Well, we made it to Easter.
Often, when I think of Easter, I think of rebirth – in short, my immediate thought is a beginning. Then, inevitably creeping in, is the realization that an ending of some sort preceded. The stone had to be rolled in front of the tomb in order to be rolled away.
During all this (whatever this is), there have been stories and experiences of loss brought on by the COVID-19 outbreak that were difficult to fathom even a month ago. The obvious, and most tragic loss, is the loss of life from the virus, all of which has been stunning and shocking to many of us. It helps me to stay focused on what is happening locally and across the state, as opposed to taking in the world’s sorrows over this pandemic. I try to limit my consumption of national news as well. Though I don’t doubt his sincerity, watching news anchor Lester Holt appear to break through the fourth wall of my television and tell me to “stay safe” (or some version of this) makes me feel both comforted and unnerved. I “fix” these uncomfortable feelings by eating something salty and then sweet because I’m already home and food is (fortunately) readily available. Let’s be honest, did anyone stock up on healthy snacks prior to the stay-at-home order? Good luck fixing whatever this is with kale chips. When it comes to a variety of potato chips, my pantry looks like I’m organizing a church fundraiser or a concession stand for youth league baseball.
I joke about potato chips (and kale) to distract from being unable to wrap my head around needing a mask to shop for cat litter or laundry detergent. I make a joke because if I didn’t, I’d spend too much time worrying and probably sending sympathy cards to Lester Holt. I would write him, “you stay safe, as well.” Is anyone doing this for him? I’m sure he has feelings, too. Journalists are human beings putting a period on that sentence as well as capitalizing the first word to begin their story, which is really someone else’s story on loan to us. For those of us behind a keyboard, it’s not hard to empathize and be affected by the losses we report on to varying degrees. Though it’s not appropriate to talk about them now or here, they are there for us, too. We are human just like you, dear reader.
The “endings” this virus has brought about goes beyond illness. Many of our friends, neighbors and family members have lost jobs. Many businesses and employees have shuttered into a purgatory, awaiting guidance on government stimulus programs and “what now?” Even more overwhelming is the question, “what then?” Journalism is not immune to the losses suffered on Main Street. Just like everyone else, media outlets are modifying and consolidating resources, riding this thing out. All the while trying to inform our communities to the best of our “essential” abilities in unique circumstances, to say the least.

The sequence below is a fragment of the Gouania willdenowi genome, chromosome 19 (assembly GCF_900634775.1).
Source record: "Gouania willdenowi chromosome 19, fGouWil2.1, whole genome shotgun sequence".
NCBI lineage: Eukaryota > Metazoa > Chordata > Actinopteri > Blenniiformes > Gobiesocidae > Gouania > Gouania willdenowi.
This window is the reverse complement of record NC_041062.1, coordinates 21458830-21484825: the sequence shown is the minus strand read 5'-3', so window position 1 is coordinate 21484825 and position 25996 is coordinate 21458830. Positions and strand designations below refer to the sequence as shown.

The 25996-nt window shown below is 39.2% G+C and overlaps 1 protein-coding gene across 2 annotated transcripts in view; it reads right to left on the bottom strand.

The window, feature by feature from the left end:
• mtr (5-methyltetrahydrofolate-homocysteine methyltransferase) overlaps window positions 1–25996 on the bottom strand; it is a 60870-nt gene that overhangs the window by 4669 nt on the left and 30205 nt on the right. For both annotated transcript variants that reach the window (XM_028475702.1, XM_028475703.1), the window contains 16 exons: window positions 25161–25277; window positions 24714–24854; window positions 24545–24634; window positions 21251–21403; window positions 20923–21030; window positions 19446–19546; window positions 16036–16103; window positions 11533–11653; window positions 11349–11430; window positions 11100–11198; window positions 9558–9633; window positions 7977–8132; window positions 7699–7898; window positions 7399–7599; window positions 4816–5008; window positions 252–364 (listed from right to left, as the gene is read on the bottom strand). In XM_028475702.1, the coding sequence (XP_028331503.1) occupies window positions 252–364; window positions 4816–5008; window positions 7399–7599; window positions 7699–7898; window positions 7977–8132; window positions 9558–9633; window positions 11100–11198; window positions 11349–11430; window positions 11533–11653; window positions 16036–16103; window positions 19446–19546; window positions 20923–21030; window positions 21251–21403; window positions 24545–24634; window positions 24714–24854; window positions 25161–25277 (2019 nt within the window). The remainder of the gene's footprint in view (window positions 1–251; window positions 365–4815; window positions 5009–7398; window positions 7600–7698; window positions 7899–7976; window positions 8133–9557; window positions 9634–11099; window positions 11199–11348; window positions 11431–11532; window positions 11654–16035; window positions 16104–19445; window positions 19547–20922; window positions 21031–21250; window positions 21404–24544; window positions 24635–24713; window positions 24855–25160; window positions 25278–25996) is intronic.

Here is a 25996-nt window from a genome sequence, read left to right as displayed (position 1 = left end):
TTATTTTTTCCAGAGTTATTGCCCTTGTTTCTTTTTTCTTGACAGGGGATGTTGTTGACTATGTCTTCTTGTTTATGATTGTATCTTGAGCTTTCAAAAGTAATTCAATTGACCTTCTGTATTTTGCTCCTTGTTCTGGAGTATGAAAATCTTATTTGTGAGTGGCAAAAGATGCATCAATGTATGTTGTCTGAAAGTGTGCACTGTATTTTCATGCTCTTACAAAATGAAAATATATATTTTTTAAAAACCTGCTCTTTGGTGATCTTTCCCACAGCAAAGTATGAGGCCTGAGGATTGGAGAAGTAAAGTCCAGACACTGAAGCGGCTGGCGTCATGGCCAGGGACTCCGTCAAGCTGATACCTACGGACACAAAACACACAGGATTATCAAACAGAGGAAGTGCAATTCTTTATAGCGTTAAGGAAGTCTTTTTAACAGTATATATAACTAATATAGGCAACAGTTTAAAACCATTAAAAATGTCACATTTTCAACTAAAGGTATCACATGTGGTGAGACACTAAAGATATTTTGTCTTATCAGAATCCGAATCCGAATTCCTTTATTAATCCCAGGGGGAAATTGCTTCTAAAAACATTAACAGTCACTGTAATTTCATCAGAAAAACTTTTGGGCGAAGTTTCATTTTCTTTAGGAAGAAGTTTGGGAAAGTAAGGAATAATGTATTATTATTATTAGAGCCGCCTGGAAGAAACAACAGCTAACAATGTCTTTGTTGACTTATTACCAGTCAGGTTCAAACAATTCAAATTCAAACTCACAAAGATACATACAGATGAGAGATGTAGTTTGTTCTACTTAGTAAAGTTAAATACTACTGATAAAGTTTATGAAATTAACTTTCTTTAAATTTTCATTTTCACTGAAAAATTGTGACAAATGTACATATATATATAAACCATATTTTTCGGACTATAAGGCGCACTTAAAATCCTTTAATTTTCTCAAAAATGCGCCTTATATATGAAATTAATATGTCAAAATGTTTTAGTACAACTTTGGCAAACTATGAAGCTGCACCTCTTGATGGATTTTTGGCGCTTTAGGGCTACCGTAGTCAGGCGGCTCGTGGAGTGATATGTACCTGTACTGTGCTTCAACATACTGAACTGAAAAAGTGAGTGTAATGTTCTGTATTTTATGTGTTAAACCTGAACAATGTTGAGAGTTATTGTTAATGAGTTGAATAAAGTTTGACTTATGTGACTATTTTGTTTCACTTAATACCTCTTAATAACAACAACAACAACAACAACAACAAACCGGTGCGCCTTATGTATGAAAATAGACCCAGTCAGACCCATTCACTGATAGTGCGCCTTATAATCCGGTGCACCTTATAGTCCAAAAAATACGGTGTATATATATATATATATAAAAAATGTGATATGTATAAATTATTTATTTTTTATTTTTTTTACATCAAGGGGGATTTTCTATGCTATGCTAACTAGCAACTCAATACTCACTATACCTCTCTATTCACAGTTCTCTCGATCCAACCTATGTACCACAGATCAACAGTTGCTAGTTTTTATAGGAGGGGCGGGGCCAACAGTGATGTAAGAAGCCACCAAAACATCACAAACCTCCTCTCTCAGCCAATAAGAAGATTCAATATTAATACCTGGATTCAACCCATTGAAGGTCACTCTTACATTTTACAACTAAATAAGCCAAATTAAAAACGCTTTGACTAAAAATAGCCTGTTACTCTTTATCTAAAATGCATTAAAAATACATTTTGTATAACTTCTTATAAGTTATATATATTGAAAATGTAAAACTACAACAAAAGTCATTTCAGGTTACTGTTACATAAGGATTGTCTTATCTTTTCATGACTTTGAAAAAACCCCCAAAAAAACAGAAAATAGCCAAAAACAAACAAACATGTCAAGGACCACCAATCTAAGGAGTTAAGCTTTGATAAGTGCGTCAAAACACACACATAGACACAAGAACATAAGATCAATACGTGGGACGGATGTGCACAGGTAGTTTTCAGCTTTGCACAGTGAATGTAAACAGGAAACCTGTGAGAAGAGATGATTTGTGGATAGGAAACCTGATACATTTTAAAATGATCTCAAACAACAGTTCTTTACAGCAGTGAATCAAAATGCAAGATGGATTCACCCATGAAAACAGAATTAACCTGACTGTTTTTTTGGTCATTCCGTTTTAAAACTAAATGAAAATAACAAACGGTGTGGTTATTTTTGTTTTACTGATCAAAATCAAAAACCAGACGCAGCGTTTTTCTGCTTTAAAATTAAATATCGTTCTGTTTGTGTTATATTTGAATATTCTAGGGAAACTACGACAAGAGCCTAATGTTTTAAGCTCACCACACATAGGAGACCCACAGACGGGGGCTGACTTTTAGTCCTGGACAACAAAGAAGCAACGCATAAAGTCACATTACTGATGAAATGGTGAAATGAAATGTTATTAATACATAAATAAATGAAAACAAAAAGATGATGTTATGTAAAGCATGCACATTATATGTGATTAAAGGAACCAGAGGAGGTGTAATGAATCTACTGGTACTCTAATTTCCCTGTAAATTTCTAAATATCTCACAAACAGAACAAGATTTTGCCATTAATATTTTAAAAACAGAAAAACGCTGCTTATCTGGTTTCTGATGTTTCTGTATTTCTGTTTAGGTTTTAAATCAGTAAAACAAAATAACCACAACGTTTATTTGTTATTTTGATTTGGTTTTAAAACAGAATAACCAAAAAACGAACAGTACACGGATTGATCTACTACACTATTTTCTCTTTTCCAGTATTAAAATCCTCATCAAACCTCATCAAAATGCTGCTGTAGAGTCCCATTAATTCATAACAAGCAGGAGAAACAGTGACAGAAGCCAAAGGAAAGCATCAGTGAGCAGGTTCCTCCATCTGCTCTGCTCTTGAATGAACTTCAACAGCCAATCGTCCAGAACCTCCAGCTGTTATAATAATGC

I also keep asking myself, “what’s next?” In the 17 years I’ve been in journalism, I couldn’t even guess at the number of obituaries I’ve processed. However, at no point prior to the outbreak, did I process one which contained a boilerplate disclaimer that apologetically states, in some form, “new rules” concerning the grieving process being interrupted until a later time; a time when it is deemed safe to mourn, in public. This is through no fault of the funeral homes and certainly no fault of the families. These are “the rules” right now during a time when people’s lives are literally at stake. The disclaimer doesn’t stop the grief process but I have to wonder the effects of this detour on those left behind? This certainly puts complaining about missed vacations, or being bored, or internet connectivity issues, into perspective, doesn’t it? Read the obituaries which have been printed lately. The dead didn’t have to die from COVID-19 to be affected.
A famous saying from the late (Mister) Fred Rogers, (and I’m paraphrasing) basically suggests people “look for the helpers” in times of crisis. Maybe we should all evaluate how to be one of those helpers? A previous column explained my Nannie Margaret’s definition of being helpful. When someone dies, it’s customary to send flowers which is a thoughtful gesture. Though Nannie enjoyed her flowers (particularly red geraniums), to her, the ultimate expression of being useful was sending a ham. Ham could feed people long after flowers wilted. Ham could be fried; put on bread; cooked in a pot of beans. The possibilities are endless. Be useful like a ham, this was her unspoken motto. What is your version of “ham?” Maybe that is the real question to ponder in these uncertain days.
Speaking of ham, this circles us back around to Easter. This Easter doesn’t feel like a “normal” Easter but it certainly has the theme of “hope” we are all clinging to, Christian or not; hope that life will reset into a better, safer space; a space where you don’t “Lysol” the bottom of your shoes when you return home from being “out there.”
Though the egg hunts may be virtual or done six-feet apart this year, happy hunting readers. I hope you find what you’re looking for, especially if it’s a ham. Someone “out there” can no doubt use one.